This is the 150th post in my series that explores the most-used words in the top stories shared among Environmental Historians and Environmental Humanities scholars on Twitter each week. 

Here are the top articles among environmental historians and humanities scholars this past week (January 6, 2020 – January 12, 2020):

Monday: “Smiley faces Haida style: totem carver rolls out emojis for the digital age” by Betsy Trumpener, CBC


Tuesday: Western Australia bushfires devastate the Stirling Ranges — one of the world’s richest biodiversity hotspots” by Tyne Logan and John Dobson, ABC News 


Wednesday: “In 1958 Mao Zedong ordered all the sparrows to be killed because they ate too much grain. This caused one of the worst environmental disasters in history” by Goran Blazeski, The Vintage News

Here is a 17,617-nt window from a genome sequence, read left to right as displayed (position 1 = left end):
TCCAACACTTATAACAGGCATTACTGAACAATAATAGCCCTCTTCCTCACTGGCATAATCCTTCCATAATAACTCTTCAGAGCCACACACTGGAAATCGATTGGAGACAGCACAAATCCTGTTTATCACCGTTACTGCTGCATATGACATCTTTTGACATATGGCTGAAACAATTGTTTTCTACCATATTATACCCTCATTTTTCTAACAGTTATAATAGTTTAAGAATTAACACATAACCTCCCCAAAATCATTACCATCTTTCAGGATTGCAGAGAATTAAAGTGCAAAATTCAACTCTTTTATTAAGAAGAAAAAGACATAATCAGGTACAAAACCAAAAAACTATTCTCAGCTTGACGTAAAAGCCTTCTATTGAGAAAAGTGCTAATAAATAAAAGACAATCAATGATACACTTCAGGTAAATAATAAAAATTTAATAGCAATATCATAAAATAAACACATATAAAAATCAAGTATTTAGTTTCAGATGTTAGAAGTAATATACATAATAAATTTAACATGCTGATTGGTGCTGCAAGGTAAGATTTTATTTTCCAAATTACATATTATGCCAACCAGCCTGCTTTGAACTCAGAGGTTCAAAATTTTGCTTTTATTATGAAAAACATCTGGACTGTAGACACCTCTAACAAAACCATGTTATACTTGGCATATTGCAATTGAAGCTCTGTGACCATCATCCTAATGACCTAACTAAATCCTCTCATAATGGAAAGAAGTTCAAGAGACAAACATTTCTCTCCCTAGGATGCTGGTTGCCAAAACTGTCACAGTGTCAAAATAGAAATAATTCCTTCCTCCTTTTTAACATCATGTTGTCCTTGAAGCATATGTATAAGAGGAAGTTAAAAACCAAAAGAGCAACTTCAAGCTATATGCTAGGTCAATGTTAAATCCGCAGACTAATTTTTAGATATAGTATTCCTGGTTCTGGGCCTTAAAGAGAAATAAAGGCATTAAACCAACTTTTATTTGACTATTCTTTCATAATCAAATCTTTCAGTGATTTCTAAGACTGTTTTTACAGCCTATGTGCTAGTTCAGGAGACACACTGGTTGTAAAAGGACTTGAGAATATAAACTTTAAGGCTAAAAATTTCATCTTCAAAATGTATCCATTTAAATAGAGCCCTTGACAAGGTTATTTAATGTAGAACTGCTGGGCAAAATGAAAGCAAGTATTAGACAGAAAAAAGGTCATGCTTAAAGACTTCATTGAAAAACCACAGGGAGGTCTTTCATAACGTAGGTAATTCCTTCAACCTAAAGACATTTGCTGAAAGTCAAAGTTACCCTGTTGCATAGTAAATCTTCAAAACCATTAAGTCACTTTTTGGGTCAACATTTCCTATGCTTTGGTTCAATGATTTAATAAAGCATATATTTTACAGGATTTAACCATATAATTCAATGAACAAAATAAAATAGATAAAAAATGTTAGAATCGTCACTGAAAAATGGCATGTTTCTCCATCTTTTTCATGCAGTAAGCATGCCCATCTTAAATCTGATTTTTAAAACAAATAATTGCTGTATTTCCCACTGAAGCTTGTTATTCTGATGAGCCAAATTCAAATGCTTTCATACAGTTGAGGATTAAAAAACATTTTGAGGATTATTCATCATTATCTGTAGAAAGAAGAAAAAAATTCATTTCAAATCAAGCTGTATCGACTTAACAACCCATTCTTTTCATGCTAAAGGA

Thursday: Experts say climate change is driving up the risk of wildfires in Canada” by Mia Rabson, CTV News


Friday: Historias polares” by Rodrigo Callejas Torres, ECOS


Saturday: China: When politics caused harm, Mao’s killing of Sparrows,” EcoDaily.org


Sunday: Science history: Rachel Carson and the book that changed the world” by Jeff Glorfeld, Cosmos

Top Words

1. said

2. million

3. que

4. sparrows

5. fires

6. China

7. fire

8. los

9. people

10. hectares

11. burned

Published by Jessica M. DeWitt

Dr. Jessica M. DeWitt is an environmental historian of Canada and the United States. She is passionate about the use of digital technologies to bridge the gap between the public and researchers. In addition to her community and professional work, she offers various editing and social media consultancy services.

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